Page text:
Getting the right supplier and right solution through a tender is sometimes tricky. Unless you figure out what you need, you will most likely never acquire it. Without preparation, you risk ending up tendering for solutions that are not yet offered in the market or not be available from more than one supplier. Therefore, doing the necessary ground work is essential.
Step 1 - adressing business needs and scoping your procurement
Why are we doing this and how much time and effort are we willing to spend on our tender? These are crutial questions that need to be answered by the relevant stakeholders before scoping and planning the procurement project.
Step 2 - converting business needs to requirements
Will the market be able to cater to our needs? How do we translate our business goals into the wording needed in our requirement specification and contract? This is when the architect should make room for the procurement engineer. With the proper tools, the procurement engineer can build a transparent and efficient evaluation model that represent what is "need to have" through minimum requirements and what is "nice to have" through competitive requirements as exemplified below.
Step 3 - constantly aligning requirements with business needs.
During the writing of the tender documents the procurement engineer should continually ensure that the procurement project is fully aligned with the business goals. For instance, are we sure that the business goals sufficiently covered by the following minimum requirement?
Are we able to identify the best supplier and the solution using the following competative requriement?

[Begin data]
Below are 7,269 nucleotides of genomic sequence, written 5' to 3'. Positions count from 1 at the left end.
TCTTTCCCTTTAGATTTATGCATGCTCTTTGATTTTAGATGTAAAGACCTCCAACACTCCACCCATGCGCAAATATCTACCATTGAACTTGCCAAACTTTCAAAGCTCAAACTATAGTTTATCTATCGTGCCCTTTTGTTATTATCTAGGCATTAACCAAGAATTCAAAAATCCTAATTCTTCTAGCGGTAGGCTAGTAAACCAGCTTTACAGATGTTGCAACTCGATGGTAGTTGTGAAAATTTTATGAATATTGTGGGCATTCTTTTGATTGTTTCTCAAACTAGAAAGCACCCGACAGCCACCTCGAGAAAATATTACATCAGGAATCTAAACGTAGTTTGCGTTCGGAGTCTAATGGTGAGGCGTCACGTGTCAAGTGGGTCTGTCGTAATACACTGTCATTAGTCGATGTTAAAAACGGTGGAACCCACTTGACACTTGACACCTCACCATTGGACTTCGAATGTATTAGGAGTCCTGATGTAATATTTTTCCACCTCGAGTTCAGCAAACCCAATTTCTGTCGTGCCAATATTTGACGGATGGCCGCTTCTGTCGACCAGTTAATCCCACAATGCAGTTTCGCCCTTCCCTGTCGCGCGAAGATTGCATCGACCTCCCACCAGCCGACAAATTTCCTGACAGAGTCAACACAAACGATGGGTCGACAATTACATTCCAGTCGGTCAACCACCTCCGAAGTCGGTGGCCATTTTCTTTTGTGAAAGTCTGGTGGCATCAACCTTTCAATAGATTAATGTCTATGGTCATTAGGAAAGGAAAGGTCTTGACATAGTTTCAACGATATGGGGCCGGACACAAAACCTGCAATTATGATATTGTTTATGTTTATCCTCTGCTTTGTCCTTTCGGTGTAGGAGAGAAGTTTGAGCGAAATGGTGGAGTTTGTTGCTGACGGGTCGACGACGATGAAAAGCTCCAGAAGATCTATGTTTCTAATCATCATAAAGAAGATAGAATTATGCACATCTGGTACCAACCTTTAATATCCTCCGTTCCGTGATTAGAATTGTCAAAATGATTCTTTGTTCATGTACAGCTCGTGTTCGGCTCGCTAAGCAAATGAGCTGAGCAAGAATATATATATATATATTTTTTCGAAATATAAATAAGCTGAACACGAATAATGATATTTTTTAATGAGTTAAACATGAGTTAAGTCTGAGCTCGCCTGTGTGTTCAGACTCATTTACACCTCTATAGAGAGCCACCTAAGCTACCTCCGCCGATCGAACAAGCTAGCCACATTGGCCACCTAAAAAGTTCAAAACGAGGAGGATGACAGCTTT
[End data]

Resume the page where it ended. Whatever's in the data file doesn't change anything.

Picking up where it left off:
Sted 4 - tendering
During the tendering proces the suppliers should be able to comment on send questions to the tender material. This proces enables valuable rethinks of the tender material and enables the suppliers to better understand the tender material and to make changes to the tender materiel if needed. A number of procurement portals are available and are recommended. The portals ensure the necessary document handling and traceability during the tender.
Step 5 - evaluation and feedback
In order to identify the supplier that achieves the best alignment with business needs a lot of work often has to be done. Applying an evaluation support tool will ensure transparancy and enable you to give suppliers feedback on where improvements could be made in their revised bids. Here a mathematical approach is simply not enough. Clarifications and negotiation are much more efficient in reaching common ground between the contracting parties. Using relevant negotiation themes and methods will enhance the results.
Mathematical computation will nevertheless be a necessary prerequisite for choosing the right supplier and giving other suppliers relevant feedback. Sometimes the winner is easily identified and sometimes not. Usually, you have to dig deep into the proposed solutions in order to identify the winner. Here is an example of some clear evaluation results that were achieved on one of the critierias used in a recent tender.
Step 6 - contract preparations and signature
Contract preparations is in most cases a simple proces of updating the contract documents with whatever has been agreed during question and answering sessions or negotiations. Sometimes the preparations might require further meeting and involvement of legal or technical counciling.
In my experience good preparations, good methods and good tools tend to leave very few issues remaing for the contract preparation and signature phase.
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